With two types of teams in the NFL — those with franchise quarterbacks and those searching for franchise quarterbacks — the teams that have franchise quarterbacks will never let them go. But that hardly makes the ongoing contractual games of chess/checkers/chicken boring or perfunctory.
As the salary cap grows slowly and quarterback compensation continues to mushroom, teams are having a harder time finding ways to pay franchise quarterbacks while also having enough cap space to put competitive teams around them.
And so while there was no way Drew Brees would leave the Saints or Joe Flacco would leave the Ravens or Tony Romo would leave the Cowboys or Aaron Rodgers would leave the Packers or Matthew Stafford would leave the Lions, the details of their deals can have a huge impact on the futures of the specific franchises.
The team currently dealing with that dynamic is the Falcons. According to the Atlanta Journal-Constitution, talks continue to replace the last year of Matt Ryan’s rookie contract with a long-term deal.
Time is of the essence, from the team’s perspective. Signing Ryan now means the issue won’t be a distraction during the season. It also means the Falcons won’t face what we call the Flacco trilemma in early 2014: pay Ryan market value, use the non-exclusive franchise tag and risk another team crafting an unmatchable offer sheet, or use the exclusive franchise tag and embark on a year-to-year path that could pay out $80 million in only three seasons.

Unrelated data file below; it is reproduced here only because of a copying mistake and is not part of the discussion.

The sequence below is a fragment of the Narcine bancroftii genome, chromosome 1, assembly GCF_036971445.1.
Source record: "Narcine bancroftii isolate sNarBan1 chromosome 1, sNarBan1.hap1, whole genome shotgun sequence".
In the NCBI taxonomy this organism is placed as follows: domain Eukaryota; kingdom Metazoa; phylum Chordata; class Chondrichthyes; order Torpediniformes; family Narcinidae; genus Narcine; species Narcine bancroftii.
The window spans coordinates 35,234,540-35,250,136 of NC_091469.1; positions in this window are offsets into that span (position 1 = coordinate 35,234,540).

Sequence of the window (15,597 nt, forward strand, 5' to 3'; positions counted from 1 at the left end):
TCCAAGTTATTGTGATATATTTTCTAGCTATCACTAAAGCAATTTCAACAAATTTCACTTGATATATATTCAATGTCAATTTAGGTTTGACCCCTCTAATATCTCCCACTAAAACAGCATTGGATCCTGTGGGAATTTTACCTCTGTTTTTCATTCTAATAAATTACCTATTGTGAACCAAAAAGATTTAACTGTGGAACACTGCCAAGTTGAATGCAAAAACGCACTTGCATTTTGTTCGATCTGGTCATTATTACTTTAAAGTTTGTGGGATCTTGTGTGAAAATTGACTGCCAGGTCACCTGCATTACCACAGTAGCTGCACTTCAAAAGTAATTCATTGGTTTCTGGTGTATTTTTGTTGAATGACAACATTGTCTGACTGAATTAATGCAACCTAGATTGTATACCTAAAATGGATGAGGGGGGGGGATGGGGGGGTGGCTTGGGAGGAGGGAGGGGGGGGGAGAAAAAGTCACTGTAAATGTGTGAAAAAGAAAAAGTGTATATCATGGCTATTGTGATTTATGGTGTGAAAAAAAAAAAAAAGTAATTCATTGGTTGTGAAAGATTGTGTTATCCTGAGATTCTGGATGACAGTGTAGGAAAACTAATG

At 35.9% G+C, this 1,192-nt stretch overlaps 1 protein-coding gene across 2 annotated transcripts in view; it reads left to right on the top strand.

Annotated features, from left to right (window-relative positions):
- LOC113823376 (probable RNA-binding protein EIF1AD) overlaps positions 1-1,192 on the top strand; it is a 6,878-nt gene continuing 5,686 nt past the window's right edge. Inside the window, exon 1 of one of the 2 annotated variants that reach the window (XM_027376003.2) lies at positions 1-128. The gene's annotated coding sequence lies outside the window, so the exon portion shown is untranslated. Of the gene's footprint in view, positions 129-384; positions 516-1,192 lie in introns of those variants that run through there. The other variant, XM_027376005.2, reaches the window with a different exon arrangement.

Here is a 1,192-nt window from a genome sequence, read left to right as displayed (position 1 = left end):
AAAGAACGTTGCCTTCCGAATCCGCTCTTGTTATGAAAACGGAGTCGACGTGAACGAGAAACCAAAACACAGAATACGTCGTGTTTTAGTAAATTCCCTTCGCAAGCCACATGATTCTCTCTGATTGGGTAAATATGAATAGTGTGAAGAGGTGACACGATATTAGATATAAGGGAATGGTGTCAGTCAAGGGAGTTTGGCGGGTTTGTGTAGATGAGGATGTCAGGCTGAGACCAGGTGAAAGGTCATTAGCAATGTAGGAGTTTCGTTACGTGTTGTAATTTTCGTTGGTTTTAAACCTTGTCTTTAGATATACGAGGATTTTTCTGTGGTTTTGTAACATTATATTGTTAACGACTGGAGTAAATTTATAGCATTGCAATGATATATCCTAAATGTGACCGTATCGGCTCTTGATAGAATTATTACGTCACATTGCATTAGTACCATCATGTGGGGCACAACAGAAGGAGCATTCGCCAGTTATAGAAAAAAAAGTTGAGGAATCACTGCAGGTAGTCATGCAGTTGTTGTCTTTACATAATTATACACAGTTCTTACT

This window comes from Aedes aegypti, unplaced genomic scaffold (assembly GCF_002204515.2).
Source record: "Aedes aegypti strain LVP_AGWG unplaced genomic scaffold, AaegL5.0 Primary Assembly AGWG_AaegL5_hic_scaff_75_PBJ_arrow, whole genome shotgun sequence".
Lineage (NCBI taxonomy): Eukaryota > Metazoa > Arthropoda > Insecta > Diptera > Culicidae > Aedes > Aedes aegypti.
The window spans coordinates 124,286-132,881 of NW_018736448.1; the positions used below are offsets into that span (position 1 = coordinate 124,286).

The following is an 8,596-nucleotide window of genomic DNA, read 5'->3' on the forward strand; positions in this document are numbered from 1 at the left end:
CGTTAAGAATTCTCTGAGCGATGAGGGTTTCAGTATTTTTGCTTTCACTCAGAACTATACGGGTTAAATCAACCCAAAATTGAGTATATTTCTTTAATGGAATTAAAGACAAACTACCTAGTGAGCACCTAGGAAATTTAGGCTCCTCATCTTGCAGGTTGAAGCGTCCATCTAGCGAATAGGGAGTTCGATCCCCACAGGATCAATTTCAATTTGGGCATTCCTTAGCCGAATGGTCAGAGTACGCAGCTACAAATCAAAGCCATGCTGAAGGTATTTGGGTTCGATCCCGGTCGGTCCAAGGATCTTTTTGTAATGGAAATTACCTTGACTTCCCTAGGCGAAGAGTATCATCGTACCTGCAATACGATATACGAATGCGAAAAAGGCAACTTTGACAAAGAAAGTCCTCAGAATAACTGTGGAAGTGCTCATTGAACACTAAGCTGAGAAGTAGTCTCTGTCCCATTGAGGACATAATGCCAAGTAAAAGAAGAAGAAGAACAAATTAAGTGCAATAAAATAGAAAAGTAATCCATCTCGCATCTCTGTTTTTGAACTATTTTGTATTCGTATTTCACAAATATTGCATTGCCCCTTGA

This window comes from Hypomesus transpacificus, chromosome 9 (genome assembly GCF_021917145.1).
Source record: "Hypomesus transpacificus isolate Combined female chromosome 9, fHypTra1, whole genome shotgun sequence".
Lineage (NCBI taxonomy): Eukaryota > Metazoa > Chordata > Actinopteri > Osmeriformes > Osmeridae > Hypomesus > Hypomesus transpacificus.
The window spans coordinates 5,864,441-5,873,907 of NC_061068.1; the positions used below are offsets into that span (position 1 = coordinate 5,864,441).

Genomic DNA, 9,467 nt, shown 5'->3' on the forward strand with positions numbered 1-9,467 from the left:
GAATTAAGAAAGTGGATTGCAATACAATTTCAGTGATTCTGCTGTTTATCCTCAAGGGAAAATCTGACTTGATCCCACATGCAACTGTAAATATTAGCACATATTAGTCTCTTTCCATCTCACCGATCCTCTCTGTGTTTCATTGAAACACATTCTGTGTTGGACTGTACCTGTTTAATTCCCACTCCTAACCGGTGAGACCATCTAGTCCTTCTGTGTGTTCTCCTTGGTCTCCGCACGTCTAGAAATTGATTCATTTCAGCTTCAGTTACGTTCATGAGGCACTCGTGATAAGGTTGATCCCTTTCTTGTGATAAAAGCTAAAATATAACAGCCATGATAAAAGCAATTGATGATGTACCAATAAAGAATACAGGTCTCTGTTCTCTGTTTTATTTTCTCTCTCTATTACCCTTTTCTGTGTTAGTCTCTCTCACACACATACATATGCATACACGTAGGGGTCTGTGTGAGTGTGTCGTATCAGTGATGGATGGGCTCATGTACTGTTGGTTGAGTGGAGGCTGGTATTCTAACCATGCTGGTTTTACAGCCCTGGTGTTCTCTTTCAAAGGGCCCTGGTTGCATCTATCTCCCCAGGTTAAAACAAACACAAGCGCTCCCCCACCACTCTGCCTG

Speaking of Flacco, don’t be surprised if Ryan, who entered the league the same year as the defending Super Bowl champion, pushes for factors that exceed specific aspects of Flacco’s deal. Whether it’s guaranteed money or payout over the first three years or new-money average, Ryan could emerge with a better deal than the guy who signed his back in February, when the Ravens resolved the Flacco dilemma with a six-year, $120.6 million contract.
The simple reality is that, if the Falcons wait until after Ryan emerges unscathed from the 2013 season, they’ll end up paying Ryan a lot more later than it would take to sign him now.